Happy Mondays to play The Pyramids, Southsea | 'I don't have to be off my nut any more'

Shaun Ryder, frontman of The Happy Mondays, who are playing at The Pyramids, Southsea, on November 9, 2019. Picture: Paul Husband
Shaun Ryder, frontman of The Happy Mondays, who are playing at The Pyramids, Southsea, on November 9, 2019. Picture: Paul Husband
Share this article
0
Have your say

As Hunter S Thompson once gloriously wrote: ‘When the going gets weird, the weird turn pro.’

The Happy Mondays seem to have lived their career by this perfect quote and their current touring machine embraces it with a very pro take on those fantastically weird times when the unlikely lads came out of Salford and changed British pop culture for ever.

The Happy Mondays at Victorious Festival, 2018. Picture: Vernon Nash (180424-0133)

The Happy Mondays at Victorious Festival, 2018. Picture: Vernon Nash (180424-0133)

The band kicked-off the late-eighties culture shift by marrying the dance floor to the guitar and embraced an open-ended, no rules musical vision that could somehow shoehorn Can and Chaka Khan into the same song.

They are lining up a Greatest Hits tour packed with songs that it is fair to say soundtracked the wilder excesses of the times and offers a portal into just how glorious and life-affirming great pop music can be.

They lived fast and they lived hard and their frontline of Shaun and Bez became folk heroes for Generation E. Bez – the deceptively gonzoid dancing bear whose face freeze-framed just what is was like to be high in every rave in the UK, and Shaun, the singer with his poetic leering genius capturing the times in shards and snippets of dark poetry and black comedy snapshots.

Now 56, Shaun Ryder has not only lived to tell the tale but is doing it better than ever.

Bez at Victorious Festival, 2018.  Picture: Vernon Nash (180424-0144)

Bez at Victorious Festival, 2018. Picture: Vernon Nash (180424-0144)

‘We will still be alive. We will still be breathing. It will be a good show, better than ever really. The sex and drugs have gone and now it’s just the rock ’n’ roll. We are better than ever live and when I listen to the old records – like when we took Bummed out and I listened to the album for the first time since 1988 – I said to myself: “Pat yourself on the back, lad.”’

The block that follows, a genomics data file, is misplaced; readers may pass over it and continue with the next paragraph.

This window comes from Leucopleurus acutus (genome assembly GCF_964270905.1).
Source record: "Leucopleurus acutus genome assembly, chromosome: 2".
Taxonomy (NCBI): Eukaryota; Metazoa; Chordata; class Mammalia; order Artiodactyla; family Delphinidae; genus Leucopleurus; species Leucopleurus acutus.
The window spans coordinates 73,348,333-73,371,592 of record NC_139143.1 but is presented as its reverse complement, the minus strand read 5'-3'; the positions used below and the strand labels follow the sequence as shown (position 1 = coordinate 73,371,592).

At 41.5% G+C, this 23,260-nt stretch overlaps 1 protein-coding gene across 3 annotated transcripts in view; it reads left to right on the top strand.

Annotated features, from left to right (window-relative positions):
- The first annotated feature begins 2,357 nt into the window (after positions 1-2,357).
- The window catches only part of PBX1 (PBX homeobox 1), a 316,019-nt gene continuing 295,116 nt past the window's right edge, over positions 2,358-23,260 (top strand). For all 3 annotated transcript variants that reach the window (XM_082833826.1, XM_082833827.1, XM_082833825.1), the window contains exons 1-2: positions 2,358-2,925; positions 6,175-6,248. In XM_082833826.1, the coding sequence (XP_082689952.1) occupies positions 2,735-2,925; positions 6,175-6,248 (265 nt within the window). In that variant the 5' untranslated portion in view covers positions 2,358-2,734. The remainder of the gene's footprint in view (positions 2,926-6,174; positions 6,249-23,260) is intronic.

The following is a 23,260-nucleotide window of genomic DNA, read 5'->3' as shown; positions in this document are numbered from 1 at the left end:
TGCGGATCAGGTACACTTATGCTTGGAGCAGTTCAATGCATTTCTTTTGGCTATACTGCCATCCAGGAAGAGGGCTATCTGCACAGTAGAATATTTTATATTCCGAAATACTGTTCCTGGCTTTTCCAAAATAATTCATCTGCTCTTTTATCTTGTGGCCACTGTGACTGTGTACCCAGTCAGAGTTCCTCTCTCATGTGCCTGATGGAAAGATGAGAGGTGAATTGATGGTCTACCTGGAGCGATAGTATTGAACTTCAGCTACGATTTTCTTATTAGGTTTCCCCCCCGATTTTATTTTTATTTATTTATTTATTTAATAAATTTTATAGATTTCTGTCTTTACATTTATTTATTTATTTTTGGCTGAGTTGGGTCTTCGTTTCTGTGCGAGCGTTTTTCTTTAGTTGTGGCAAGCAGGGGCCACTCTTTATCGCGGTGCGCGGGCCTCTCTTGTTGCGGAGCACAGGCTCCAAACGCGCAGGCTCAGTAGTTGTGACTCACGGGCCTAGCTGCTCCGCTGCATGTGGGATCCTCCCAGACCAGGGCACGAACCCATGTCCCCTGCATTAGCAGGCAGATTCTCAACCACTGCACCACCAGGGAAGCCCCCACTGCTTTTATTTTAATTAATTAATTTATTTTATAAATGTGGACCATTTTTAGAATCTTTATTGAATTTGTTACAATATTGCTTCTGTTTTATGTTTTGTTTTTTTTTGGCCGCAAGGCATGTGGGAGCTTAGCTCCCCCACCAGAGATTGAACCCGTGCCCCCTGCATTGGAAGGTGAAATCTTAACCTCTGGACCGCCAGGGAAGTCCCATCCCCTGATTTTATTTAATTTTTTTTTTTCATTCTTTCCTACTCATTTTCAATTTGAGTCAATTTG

After their first two albums, the next move even caught out their ever-generous label boss Tony Wilson, as Shaun went for the dance floor.

‘People don’t know this – and to squash any rumours – when I first went to Tony and Nathan McGough and said I wanted to work with Paul Oakenfeld they said “Who’s he?” Don’t forget, Oakenfeld wasn’t what he is now. He had never ever made an album before, just that Jibaro single which only sold about 10 copies. The only people that knew who he was were trendies in London, a few heads in Ibiza and people who read London DJ magazines. I loved that Jibaro single and also loved the way he would mix the indie guitar of The Woodentops into beats when he was DJing. I thought: this is it.

‘A mate of mine gave Oaky a grand for his record collection in Ibiza and Oaky thought, “Great! I don’t have to lug it home”. We played all of his collection in the studio and it changed things. Nathan and Tony said, “He’s a DJ, he can’t do an album!” But they never said no to any wacky ideas we came up with.’

The resulting Madchester Rave On EP merged indie and dance into a perfect whole.

The Mondays’ subsequent third album Pills and Thrills and Bellyaches further explored this brilliant new amalgamation. That glory period was punctuated with proper hits and it all felt so effortless. The Mondays were the perfect band of the moment as rave culture permeated the UK.

The music was a perfect mix of inspired genius and perfect steals. The Mondays always instinctively understood pop music.

‘When we first started, the band A Certain Ratio worked across the way and I would go across and write with them and say “what you need is a big pop hit so you can carry on with what you are doing”. And we would come up with something and then I would be out of the room for 15 minutes. I would come back and they had put all the weird stuff on it, which was too much for a pop song. Somehow, with the Mondays, we were always working in pop, from the Motown bass lines onwards.’

This brilliant zigzag career is perfectly underlined by their live shows. 

‘Between me and you, the Mondays onstage now are better than ever. We are adults now and everyone can see the truth. We worked out how to be a band. We all get to the gig differently and show each other respect… and it doesn’t hurt that the songs are brilliant!

‘I’m not an artist and I don’t say I come alive on stage. When I walk on stage I feel naked and I feel like I’m dying. I’m not a proper artist. I come alive when I come off stage and I’m with normal people and I can be Shaun. I don’t have to be off my nut any more. I’m happy with who I am. I know from doing TV that I can just go and act, play the part.’

Are you a disciplined person? ‘I can be. When it goes off is when I get bored. I have a short attention span and if I get bored the trouble starts. But I’m an old man now and I read the papers now. I’ve got a solid foundation at home with Joanne and my little kids and I like getting back to that.

‘I don’t go to the pub any more. People expect me to do that, especially if I’m somewhere that Bez was the week before – birds full of cocaine turn up because they think I’m like Bez! He still lives the life on his hippie commune. He likes to do what he does. He’s older but he still likes it out there.’

Somehow, in all that beautiful madness, there they are: Shaun and Bez  – the folk heroes whose very existence reminds a generation of a time when everything was possible.

The Happy Mondays Greatest Hits Tour is at The Pyramids, Southsea, on Saturday, November 9. Doors 7.30pm. Tickets £37. Go to pyramids-live.co.uk.